The Page Bond Gallery is pleased to present Empathy: Recent Paintings by Christopher Baer and Print: Group exhibition featuring work by John Baldessari, Jim Dine, Helen Frankenthaler, Mary Heilmann, Ellsworth Kelly, Ryan McGinness, Ed Ruscha, David Shapiro, Joel Shapiro, Amy Sillman, Donald Sultan, and Peter Wuthrich, Thursday, August 27, 2015 from 6 to 8 PM. The exhibition will run August 27 to October 31, 2015.

Washington D.C. artist Christopher Baer is best known for his intuitive fusion of color field and abstract expressionism. Inspired by the likes of Helen Frankenthaler and Richard Diebenkorn, his work continually reexamines color, composition, and the material properties of paint. Baer’s second solo show at the Page Bond Gallery, Empathy, presents new paintings from his three core series: Palisades, Line Theory, and White on White. Invigorating and energetic, these paintings boast imposing dimensions, dynamic brushwork, and vibrant hues. Alternating layers of thick impasto and light washes of pigment bring the opacity and transparency of paint into focus. As a result of this layering, each canvas is at once a unified composition as well as a more complex glimpse beneath the surface, revealing previous marks, gestures, and washes of color. “Viewers who gaze at the pieces can see the story of how they were developed in addition to the composition of elements on the picture plane itself,” Baer explains. Each work has a unique progression that differentiates it, with varying degrees of subtlety, from other pieces in its series. For the viewer willing to follow this progression, Baer’s paintings encourage an enthusiastic appreciation for both the medium as well as the very process of creation.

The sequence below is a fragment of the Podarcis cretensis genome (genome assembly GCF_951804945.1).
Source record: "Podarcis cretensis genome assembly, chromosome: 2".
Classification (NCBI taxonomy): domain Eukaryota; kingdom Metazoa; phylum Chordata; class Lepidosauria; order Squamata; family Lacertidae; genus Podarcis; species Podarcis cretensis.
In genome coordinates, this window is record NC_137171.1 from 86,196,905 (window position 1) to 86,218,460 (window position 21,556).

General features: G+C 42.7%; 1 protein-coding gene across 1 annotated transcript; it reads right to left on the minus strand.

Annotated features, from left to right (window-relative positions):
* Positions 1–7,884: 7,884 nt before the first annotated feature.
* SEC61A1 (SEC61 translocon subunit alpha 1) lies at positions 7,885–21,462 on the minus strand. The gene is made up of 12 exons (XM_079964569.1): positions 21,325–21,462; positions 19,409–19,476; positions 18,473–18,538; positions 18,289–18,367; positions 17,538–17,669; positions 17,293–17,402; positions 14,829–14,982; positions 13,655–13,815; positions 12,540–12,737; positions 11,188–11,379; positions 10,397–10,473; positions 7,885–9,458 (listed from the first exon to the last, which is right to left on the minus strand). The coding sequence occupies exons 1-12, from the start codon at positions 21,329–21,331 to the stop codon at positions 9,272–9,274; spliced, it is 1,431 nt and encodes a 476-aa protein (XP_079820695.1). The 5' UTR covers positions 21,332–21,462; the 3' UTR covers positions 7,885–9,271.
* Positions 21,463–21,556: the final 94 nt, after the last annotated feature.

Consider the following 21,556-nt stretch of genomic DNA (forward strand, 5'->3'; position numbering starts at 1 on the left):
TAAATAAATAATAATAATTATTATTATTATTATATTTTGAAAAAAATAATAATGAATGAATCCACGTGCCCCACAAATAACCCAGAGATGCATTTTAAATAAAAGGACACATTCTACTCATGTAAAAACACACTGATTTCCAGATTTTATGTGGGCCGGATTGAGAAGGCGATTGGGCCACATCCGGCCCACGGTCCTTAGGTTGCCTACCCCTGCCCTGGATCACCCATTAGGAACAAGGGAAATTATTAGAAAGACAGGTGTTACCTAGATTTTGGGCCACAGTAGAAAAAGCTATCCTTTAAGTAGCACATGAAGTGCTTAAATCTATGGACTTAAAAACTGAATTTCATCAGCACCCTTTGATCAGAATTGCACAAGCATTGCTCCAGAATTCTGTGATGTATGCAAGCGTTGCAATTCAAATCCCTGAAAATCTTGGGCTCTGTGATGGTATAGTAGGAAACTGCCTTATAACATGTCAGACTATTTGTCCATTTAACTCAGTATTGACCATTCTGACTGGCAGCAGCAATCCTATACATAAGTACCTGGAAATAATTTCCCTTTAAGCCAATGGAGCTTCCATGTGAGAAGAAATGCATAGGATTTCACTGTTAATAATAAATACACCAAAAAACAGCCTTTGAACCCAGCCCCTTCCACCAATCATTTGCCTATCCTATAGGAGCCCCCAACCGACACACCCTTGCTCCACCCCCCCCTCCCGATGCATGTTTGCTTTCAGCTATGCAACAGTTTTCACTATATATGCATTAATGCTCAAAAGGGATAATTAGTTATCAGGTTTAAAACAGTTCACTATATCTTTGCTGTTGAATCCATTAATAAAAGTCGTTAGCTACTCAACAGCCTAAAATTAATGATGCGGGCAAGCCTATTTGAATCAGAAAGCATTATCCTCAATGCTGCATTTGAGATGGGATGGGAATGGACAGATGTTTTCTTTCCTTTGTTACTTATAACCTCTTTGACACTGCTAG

Jim Dine entered the New York art world to great acclaim with his ‘Happenings’ and mixed media assemblages of the late 1950s and early 1960s. For artists like Dine, Robert Rauschenberg, and Claes Oldenburg, art was to be expansive and inclusive, appropriating non-art materials, embracing ordinary reality and celebrating popular culture. Although he is most often associated with American Pop Art and Neo-Dada of the 1960s, his work speaks more to a lifelong pursuit of meaning and insight. Dine is an avid printmaker. While the familiar motifs from his oeuvre—hearts, robes, tools, hands, trees, and flowers—join with new iconic elements in his prints, the medium is well suited to showcase his virtuosity and innovation. Each of these themes holds such personal significance for the artist that he refers to them as self-portraits.

Born in 1935 in Cincinnati, Ohio, Dine received a B.F.A. from Ohio University before moving to New York in 1958. His work is included in public collections throughout the world including the Art Institute of Chicago; the Brooklyn Museum; the Metropolitan Museum of Art, New York; Tate Gallery, London; Tokyo Metropolitan Art Museum, Tokyo; and the Whitney Museum of American Art, New York.